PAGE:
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PIAA adopts new format for counting team competitions in wrestling

October 18th, 2011 by Tom

Wrestling The biggest piece of news to emerge from the fall PIAA Board of Directors meeting Thursday night was the adoption of a new method of counting dual meets that go toward each wrestling team's allotment of 22 regular season wrestling contests.

Effective July 1, 2012, every time one team wrestles against another, it will count as one team competition, regardless of whether this takes place as a regular dual, or part of a multiple team tournament.

This is a change from the previous rule, where in dual meet tournaments, each team could wrestle up to five others, but have the tournament count as only three points towards its allotment of 22.

"The wrestling steering committee saw that people were going to combination tournaments where they'd wrestle in pool play and then after that, go out into an individual bracket and wrestle a few more bouts there, and people were coming in with a high number of bouts," PIAA Associate Executive Director Bob Lombardi said. "It was a health and safety concern with the number of bouts."

On pace for a dip in field hockey injuries?
More than halfway through the first season of field hockey in which goggles have been mandated during games, Lombardi reports that the number of injuries reported is actually a little lower compared to this point last year.

The PIAA has received 10 injury reports from its game officials thus far. Only two have been directly attributed to the use of goggles on the field of play.

Lombardi also attributed the lower injury rate to the increase in the number of teams that now play on turf fields " long grass and ill-kept fields often brought about more hacking before " and the general increase in the players' overall skill level.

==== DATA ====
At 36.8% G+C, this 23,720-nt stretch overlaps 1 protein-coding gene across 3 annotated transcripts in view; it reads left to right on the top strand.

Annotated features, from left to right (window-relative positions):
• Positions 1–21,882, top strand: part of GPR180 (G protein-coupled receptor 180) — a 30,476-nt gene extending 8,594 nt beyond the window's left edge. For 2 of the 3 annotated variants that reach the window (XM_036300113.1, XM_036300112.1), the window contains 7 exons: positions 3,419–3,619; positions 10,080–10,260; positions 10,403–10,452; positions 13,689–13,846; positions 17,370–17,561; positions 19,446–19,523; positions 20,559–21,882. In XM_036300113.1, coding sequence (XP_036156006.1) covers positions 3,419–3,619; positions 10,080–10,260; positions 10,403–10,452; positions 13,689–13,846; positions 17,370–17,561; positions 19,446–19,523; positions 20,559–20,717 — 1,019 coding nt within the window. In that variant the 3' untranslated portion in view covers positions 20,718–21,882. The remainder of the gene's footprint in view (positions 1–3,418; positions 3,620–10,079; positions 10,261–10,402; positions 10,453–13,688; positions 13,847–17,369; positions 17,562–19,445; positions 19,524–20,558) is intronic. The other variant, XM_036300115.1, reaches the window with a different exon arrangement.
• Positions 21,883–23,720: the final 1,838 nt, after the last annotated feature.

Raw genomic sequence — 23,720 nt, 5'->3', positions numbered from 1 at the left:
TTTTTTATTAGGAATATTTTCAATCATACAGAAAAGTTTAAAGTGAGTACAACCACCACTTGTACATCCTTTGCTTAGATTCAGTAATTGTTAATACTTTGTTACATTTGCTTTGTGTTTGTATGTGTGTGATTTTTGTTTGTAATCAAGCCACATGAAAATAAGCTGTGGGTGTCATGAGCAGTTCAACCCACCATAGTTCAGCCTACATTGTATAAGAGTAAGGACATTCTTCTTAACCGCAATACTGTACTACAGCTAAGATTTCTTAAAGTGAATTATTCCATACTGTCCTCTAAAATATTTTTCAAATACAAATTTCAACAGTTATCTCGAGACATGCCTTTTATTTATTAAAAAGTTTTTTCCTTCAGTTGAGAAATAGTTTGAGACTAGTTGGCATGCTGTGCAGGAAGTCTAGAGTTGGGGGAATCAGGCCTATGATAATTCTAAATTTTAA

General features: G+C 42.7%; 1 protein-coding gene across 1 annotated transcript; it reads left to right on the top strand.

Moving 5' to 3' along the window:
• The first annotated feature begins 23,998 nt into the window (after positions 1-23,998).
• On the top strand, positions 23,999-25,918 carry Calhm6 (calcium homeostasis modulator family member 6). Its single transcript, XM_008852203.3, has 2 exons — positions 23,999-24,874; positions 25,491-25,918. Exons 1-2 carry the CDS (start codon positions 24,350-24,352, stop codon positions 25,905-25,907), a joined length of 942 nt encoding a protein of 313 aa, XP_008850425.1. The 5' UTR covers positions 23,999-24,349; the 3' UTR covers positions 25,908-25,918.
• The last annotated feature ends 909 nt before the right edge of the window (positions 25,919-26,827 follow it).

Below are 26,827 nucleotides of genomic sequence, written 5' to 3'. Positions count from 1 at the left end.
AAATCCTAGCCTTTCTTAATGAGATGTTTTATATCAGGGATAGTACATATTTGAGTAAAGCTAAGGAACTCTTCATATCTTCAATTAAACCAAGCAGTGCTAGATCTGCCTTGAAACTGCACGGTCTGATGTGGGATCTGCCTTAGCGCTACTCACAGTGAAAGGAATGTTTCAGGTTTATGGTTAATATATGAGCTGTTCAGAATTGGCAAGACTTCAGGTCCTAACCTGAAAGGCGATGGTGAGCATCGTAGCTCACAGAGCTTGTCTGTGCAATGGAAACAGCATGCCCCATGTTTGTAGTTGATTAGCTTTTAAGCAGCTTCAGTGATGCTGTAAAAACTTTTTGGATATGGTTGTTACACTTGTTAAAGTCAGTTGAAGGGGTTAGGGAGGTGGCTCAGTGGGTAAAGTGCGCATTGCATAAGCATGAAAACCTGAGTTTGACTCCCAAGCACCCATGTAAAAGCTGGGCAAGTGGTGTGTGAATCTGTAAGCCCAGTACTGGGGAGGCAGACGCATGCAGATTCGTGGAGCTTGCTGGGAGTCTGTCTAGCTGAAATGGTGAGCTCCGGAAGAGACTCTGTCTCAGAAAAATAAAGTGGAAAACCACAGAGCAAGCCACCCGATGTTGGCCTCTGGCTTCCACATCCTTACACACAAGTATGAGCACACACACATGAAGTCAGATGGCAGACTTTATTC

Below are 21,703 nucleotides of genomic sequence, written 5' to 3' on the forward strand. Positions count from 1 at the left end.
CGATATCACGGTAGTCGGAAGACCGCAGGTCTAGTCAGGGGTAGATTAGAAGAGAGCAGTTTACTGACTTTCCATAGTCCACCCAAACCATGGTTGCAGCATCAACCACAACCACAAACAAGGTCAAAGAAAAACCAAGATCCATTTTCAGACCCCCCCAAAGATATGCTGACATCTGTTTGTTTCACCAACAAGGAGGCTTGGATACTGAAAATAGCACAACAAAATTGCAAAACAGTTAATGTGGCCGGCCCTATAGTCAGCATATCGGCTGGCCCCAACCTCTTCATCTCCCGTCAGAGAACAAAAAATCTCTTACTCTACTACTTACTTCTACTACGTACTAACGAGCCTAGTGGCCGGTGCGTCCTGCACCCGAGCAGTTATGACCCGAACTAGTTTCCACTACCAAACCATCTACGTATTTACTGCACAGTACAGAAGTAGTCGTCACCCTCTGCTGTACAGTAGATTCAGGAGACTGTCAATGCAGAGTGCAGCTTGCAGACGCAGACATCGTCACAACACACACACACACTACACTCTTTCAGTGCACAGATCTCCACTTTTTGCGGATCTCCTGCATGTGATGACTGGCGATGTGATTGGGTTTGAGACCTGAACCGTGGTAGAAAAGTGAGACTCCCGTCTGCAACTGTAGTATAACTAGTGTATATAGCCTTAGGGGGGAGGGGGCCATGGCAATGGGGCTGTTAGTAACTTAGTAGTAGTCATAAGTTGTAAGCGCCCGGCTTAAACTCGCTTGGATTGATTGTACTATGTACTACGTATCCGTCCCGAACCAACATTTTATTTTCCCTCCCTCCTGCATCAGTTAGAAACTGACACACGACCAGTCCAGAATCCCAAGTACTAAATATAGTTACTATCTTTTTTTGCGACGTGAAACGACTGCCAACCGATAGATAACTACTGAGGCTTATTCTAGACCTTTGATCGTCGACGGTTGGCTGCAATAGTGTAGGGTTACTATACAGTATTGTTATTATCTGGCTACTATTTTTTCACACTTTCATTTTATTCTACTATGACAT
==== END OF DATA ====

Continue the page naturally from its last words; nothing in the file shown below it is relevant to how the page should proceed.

In 2010, 46 total injuries were recorded during the field hockey season.

Another step taken toward 15-week football season and competitive cheer
The committee passed on a second-reading basis the proposal to trim the football season from 16 to 15 weeks, and to allow schools to use their second scrimmage date to play the first regular season game if they chose. This moves on to a third and final reading at the December board meeting. If it passes, it will become official. The same goes for competitive cheer, which will become a PIAA-sanctioned winter sport if it clears third reading in December.

On the horizon...
The fragile economy continues to influence policy making in high school sports. The PIAA examined, on a first reading basis, bylaw amendments that would allow school principals to accept donations to defray participation fees for student-athletes in need, without risking their eligibility or amateur status in any way. An amendment allowing schools to accept donations of equipment or product was also proposed.

Another proposal that passed on first reading basis was a requirement that foreign exchange students meet three provisions in the PIAA bylaws to be deemed eligible: age (under 19), health (pass the physical evaluation) and amateur status (they are deemed amateurs if they have never been paid for their athletic services in any sport). This comes after PIAA officials heard about an exchange student in another state who'd been paid to play basketball in Germany, but was now seeking eligibility for high school sports.

Penn State-bound Alton twins cap junior careers with freestyle titles

August 1st, 2009 by Tom

Penn State-bound twins cap junior careers with freestyle titles

by Guy Cipriano